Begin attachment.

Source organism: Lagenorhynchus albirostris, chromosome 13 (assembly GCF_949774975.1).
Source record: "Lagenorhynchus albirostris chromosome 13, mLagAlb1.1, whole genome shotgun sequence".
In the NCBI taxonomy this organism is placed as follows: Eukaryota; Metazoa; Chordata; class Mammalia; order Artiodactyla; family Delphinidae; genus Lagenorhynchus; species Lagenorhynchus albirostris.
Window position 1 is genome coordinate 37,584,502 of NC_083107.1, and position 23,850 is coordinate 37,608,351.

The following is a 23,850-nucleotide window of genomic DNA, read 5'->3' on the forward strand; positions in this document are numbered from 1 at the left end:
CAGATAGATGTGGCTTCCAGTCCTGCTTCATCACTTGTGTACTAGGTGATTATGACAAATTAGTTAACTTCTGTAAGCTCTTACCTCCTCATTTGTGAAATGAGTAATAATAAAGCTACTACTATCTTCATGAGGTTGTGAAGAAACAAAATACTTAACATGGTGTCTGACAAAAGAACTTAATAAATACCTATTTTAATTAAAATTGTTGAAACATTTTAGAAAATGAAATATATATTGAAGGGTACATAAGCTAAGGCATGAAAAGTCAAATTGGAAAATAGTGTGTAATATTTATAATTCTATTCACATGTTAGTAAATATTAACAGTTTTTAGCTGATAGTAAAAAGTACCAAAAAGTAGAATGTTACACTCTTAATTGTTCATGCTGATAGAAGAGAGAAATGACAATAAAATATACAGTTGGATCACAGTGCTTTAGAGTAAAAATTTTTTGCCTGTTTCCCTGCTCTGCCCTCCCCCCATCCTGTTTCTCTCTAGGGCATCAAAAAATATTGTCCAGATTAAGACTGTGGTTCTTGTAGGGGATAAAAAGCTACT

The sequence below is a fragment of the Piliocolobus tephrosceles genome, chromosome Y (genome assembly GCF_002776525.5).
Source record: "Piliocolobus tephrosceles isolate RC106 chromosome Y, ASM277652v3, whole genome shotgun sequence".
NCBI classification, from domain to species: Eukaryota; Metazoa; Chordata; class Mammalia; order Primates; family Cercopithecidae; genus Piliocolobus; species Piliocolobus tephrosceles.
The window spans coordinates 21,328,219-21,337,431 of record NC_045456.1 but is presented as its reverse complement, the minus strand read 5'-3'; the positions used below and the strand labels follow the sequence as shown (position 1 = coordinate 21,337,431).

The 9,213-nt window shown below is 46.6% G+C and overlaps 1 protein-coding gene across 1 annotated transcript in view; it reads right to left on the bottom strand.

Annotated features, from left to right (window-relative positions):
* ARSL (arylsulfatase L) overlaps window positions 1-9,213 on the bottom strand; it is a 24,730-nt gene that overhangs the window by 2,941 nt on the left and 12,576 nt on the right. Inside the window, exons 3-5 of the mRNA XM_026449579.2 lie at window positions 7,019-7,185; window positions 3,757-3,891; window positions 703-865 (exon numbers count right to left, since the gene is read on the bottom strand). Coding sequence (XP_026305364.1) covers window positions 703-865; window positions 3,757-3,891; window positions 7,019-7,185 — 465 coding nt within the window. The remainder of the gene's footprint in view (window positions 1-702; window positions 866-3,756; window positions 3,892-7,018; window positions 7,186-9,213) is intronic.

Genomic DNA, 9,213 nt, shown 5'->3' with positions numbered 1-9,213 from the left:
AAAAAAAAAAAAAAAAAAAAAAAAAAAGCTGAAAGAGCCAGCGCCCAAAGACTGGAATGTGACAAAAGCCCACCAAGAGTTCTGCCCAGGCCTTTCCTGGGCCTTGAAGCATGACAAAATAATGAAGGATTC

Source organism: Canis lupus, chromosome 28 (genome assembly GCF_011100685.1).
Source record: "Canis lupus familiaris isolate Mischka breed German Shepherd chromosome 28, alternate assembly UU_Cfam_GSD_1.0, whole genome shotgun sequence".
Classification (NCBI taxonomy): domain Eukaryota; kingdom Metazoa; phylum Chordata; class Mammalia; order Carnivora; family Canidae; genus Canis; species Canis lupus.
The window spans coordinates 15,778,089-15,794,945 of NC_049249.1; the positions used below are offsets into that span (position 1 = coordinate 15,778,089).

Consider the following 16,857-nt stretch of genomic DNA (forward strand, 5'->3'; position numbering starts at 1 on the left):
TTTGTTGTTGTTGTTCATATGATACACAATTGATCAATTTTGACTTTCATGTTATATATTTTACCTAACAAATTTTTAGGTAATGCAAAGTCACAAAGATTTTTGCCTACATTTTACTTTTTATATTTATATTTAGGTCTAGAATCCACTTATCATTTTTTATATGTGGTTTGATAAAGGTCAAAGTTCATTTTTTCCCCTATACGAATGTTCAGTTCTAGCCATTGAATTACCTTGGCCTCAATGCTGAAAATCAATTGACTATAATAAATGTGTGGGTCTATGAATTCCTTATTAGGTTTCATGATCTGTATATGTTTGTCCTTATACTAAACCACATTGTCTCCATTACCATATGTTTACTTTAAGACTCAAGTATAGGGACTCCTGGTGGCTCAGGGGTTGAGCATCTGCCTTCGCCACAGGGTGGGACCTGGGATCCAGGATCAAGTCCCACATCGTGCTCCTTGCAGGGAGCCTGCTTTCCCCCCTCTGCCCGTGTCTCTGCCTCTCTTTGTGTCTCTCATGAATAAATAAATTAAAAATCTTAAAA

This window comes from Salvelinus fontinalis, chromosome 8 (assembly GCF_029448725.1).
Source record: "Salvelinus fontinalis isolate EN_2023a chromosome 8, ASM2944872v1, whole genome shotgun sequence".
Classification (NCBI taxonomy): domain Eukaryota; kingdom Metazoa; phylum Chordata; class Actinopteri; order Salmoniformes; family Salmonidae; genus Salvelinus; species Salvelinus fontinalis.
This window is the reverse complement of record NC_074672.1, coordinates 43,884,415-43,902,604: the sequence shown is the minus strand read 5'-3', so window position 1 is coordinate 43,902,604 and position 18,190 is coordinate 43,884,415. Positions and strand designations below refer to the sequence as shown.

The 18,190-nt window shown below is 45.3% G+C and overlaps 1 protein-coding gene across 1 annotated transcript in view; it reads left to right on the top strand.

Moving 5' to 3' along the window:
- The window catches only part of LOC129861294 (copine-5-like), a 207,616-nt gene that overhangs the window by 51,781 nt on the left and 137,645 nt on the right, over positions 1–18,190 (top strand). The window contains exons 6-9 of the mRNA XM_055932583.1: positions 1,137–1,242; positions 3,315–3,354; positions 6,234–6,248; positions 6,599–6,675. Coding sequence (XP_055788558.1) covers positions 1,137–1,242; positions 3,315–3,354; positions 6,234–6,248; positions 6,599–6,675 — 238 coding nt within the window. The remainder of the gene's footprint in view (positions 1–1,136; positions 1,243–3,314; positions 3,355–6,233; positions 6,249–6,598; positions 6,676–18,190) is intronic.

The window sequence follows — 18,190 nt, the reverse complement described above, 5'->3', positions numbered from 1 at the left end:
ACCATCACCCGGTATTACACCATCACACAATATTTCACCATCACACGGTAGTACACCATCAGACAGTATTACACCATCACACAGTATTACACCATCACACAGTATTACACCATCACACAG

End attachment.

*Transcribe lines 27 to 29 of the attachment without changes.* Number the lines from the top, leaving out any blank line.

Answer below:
Moving 5' to 3' along the window:
- The window catches only part of LOC129861294 (copine-5-like), a 207,616-nt gene that overhangs the window by 51,781 nt on the left and 137,645 nt on the right, over positions 1–18,190 (top strand). The window contains exons 6-9 of the mRNA XM_055932583.1: positions 1,137–1,242; positions 3,315–3,354; positions 6,234–6,248; positions 6,599–6,675. Coding sequence (XP_055788558.1) covers positions 1,137–1,242; positions 3,315–3,354; positions 6,234–6,248; positions 6,599–6,675 — 238 coding nt within the window. The remainder of the gene's footprint in view (positions 1–1,136; positions 1,243–3,314; positions 3,355–6,233; positions 6,249–6,598; positions 6,676–18,190) is intronic.

The window sequence follows — 18,190 nt, the reverse complement described above, 5'->3', positions numbered from 1 at the left end: